- A would freely go to hell if God created A without B
- B would freely go to hell if God created B without A

In this case, if God wants to create at least one of A and B, he is stuck--there is no way for him, given how people would freely choose (God cannot interfere with free will without that free will ceasing to be free)--to create both A and B while ensuring that both go to heaven. His best choice among A and B, if he is to ensure someone goes to heaven, is to create A and B. Now, in fact, God has more than just two possibilities for people. He has infinitely many. But there may be similar, just more complex interconnections, ensuring that if God wants substantially many people to freely go to heaven, some people freely go to hell as well.

Anonymous said...

What reason is there for a self-sufficient and fulfilled three-in-one God to have created anyone else to freely love him in the first place? That there is none demands an explanation for why this particular world with its moral mayhem was created in the first place, especially if God knew in advance this was the potential result of his choice to create.

And why would any loving person say, "love me or I'll punish you"?

Let's see, "love me or I'll punish you," yeah, that's what loving others means, right? This too makes no sense to me. And if it doesn't make sense when your God supposedly created me to make sense of things, then this gives me reason to doubt the stories written in the ancient texts of the past which tell me otherwise.


BTW as you have debated Calvinists on your side of the fence I am presently debating with Mythicists on my side. I'm finding the same fanatical reaction both on my blog and on others. Any help would be appreciated.

Dominic Bnonn Tennant said...

I deny that love must be free to be meaningful, and affirm instead that Rayna's love was not genuine because, by definition, it was a simulation of love. A simulation of love is not love itself. Whether or not it was inexorably caused by processes beyond her control (ie her programming) is irrevelant, and so your analogy fails because it construes the wrong reason for her disfunction.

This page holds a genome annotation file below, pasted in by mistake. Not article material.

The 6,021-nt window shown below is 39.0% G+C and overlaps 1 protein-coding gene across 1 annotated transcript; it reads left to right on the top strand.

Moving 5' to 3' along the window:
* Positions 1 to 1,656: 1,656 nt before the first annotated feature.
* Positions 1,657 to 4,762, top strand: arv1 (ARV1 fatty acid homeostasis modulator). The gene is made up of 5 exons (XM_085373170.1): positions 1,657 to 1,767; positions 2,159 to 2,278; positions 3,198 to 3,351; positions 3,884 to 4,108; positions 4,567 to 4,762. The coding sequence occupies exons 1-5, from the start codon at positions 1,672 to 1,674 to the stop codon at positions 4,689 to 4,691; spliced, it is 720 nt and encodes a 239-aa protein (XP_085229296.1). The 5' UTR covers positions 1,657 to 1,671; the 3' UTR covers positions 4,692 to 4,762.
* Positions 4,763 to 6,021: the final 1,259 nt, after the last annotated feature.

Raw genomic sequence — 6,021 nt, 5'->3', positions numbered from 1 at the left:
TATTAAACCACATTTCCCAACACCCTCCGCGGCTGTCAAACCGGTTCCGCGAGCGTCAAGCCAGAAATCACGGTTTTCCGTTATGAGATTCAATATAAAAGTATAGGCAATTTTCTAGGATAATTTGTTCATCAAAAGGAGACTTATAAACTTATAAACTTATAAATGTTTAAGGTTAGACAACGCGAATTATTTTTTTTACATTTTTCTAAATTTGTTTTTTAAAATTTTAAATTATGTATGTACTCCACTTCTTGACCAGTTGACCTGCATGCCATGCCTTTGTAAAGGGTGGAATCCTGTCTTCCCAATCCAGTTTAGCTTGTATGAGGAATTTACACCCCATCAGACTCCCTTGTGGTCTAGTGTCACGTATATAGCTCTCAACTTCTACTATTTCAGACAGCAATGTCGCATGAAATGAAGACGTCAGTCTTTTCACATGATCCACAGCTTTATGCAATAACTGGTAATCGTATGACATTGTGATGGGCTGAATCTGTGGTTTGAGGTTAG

Genuine love can, of course, be inexorably caused. Surely even you, Victor, wouldn't go so far as to say that the Father, from eternity, freely chose to love the Son, and that there was a genuine possibility that he could not have; and that he still could choose to hate him instead. I don't even know what that would do to your theology. And, as a father myself, I know for a fact that I didn't freely choose my love for my daughter. Are you really willing to affirm that this necessary exemplar of love, and my contingent, analagous love, are not genuine? That would be quite a remarkable conclusion of this insipid argument.


Randy said...


I deny that love must be free to be meaningful, and affirm instead that Rayna's love was not genuine because, by definition, it was a simulation of love. A simulation of love is not love itself. Whether or not it was inexorably caused by processes beyond her control (ie her programming) is irrevelant, and so your analogy fails because it construes the wrong reason for her disfunction.

I think you are right on with your critique of the Star Trek analogy. The machine in that episode was simply simulating love. And simulated love is never the same as real love.

And pace Victor, having the capacity to love
does not depend on the metaphysical theory of libertarian free will. If it did we wouldn't be flooded with so many sad love songs in our pop music.

Victor Reppert said...

Well, in the case of the Son's love for the Father, the Son under the absolute sovereign control of the Father.

Where the person being loved is in complete control of the love directed toward himself or herself, it looks as if there is something lacking.

Bnonn, your point is, I take it, that since Rayna is an android, she lacks the inner qualia that ought to exist if the love is going to be real. Rayna is, in effect, a zombie, and therefore doesn't love. I have all sorts of sympathy with arguments like that. But I am not at all sure if the intuition pump is defused if we were to grant that Rayna a full range of romantic qualia to go along with her love-behavior. Sovereign control still creates a problem, at least it seems to me.

What would be interesting would be to look at the case of an effective love potion, which the Hasker passage appeals to. In the case of Voldemort's mother Merope, she cast a spell on Tom Riddle, Sr., causing him to love her, only to become frustrated by the fact that the love produced by the potion was compelled. So she stopped using the spell, and he dumped her.

The question I have is how compatibilist theories of freedom would handle this sort of an example. But maybe that should be a separate entry.